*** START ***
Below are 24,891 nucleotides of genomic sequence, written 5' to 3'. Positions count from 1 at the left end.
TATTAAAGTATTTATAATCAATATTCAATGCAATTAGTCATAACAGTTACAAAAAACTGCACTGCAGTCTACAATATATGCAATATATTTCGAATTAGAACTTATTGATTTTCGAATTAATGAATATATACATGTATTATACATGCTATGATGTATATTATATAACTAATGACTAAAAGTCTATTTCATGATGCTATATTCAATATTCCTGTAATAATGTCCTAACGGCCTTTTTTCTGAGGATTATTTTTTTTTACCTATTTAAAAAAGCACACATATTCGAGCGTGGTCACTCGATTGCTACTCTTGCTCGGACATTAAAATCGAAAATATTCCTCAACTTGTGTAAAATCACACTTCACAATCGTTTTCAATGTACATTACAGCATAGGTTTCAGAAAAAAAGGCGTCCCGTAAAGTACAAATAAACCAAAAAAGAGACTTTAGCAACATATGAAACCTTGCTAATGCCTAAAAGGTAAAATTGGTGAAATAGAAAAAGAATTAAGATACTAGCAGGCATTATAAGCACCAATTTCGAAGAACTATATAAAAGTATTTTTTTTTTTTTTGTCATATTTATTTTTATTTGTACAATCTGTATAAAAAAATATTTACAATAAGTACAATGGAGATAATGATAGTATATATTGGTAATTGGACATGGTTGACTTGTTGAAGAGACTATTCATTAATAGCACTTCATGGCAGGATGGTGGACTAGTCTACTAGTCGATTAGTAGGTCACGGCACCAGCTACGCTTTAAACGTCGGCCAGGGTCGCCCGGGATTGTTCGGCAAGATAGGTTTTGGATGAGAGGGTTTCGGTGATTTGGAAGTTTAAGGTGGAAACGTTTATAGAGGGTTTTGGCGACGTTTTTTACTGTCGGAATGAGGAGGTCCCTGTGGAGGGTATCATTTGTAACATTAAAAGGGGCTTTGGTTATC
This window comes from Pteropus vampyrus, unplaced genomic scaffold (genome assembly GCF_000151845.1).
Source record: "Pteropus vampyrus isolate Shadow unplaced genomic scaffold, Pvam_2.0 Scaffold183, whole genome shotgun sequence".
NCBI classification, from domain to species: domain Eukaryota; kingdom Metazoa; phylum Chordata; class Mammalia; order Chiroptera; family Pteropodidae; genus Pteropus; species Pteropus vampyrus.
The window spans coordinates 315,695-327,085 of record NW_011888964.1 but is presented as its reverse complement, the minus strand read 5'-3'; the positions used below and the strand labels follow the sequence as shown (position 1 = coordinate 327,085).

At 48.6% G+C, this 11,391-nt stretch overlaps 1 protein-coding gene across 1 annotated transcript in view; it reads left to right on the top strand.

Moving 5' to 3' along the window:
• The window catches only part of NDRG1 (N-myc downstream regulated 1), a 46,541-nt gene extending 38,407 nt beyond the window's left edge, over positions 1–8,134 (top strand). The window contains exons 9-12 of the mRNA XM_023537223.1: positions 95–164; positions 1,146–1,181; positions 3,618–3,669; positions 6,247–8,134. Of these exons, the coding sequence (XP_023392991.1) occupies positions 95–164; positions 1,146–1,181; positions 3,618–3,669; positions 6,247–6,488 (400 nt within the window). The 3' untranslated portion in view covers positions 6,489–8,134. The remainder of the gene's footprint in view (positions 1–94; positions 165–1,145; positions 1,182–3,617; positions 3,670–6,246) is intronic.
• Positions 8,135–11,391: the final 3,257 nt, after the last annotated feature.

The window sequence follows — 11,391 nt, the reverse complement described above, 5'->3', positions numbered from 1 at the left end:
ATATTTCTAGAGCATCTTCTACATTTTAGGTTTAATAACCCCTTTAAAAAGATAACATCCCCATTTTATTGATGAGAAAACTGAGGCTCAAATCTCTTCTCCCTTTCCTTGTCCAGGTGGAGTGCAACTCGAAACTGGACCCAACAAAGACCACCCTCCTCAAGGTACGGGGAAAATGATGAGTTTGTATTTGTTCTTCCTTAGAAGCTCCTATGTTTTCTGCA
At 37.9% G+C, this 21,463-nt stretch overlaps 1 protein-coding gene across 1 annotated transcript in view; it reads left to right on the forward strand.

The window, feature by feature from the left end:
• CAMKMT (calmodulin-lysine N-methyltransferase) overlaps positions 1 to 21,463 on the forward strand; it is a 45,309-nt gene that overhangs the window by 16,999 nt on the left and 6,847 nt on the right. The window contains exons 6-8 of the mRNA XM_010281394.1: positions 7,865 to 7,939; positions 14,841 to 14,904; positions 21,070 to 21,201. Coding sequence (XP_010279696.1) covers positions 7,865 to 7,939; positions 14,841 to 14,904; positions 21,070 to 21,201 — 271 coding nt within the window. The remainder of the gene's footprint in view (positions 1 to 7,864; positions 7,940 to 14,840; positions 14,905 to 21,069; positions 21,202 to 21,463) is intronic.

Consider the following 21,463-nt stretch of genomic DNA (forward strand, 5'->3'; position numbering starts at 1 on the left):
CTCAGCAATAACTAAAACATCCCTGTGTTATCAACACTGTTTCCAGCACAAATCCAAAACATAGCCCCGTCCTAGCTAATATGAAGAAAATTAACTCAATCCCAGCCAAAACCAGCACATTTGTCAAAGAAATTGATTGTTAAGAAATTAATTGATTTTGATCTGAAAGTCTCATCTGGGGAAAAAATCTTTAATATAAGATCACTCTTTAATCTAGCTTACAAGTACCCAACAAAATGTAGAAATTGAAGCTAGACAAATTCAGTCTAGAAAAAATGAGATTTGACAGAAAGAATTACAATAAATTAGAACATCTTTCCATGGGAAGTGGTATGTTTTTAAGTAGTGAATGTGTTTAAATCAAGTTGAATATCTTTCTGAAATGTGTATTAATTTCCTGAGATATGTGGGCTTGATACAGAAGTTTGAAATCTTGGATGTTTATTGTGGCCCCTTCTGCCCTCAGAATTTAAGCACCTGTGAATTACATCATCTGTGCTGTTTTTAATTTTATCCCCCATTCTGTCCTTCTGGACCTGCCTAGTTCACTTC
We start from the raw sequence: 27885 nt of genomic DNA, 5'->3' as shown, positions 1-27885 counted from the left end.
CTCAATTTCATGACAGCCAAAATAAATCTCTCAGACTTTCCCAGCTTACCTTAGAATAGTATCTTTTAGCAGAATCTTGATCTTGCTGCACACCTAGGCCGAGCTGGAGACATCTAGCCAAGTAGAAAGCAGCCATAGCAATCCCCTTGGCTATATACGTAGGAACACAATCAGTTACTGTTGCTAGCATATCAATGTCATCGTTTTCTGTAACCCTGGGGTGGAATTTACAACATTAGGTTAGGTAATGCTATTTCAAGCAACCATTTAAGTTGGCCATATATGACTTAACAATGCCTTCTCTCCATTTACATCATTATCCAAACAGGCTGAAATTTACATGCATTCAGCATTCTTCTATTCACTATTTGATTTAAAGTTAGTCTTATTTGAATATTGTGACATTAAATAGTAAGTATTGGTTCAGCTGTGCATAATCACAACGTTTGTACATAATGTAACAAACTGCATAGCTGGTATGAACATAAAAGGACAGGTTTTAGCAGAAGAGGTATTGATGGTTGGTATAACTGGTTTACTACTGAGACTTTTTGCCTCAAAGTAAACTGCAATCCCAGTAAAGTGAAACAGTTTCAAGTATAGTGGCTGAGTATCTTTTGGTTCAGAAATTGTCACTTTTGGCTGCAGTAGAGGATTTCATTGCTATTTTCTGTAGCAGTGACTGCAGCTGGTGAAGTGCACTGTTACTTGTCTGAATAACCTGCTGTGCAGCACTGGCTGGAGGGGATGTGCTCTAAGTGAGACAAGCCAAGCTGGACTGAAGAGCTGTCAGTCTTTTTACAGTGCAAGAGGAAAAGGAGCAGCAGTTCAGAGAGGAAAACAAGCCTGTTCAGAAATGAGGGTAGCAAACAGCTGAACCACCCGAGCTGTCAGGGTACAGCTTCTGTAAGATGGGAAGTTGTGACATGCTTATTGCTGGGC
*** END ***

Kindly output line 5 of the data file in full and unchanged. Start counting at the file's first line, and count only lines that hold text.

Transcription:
NCBI classification, from domain to species: domain Eukaryota; kingdom Metazoa; phylum Chordata; class Mammalia; order Chiroptera; family Pteropodidae; genus Pteropus; species Pteropus vampyrus.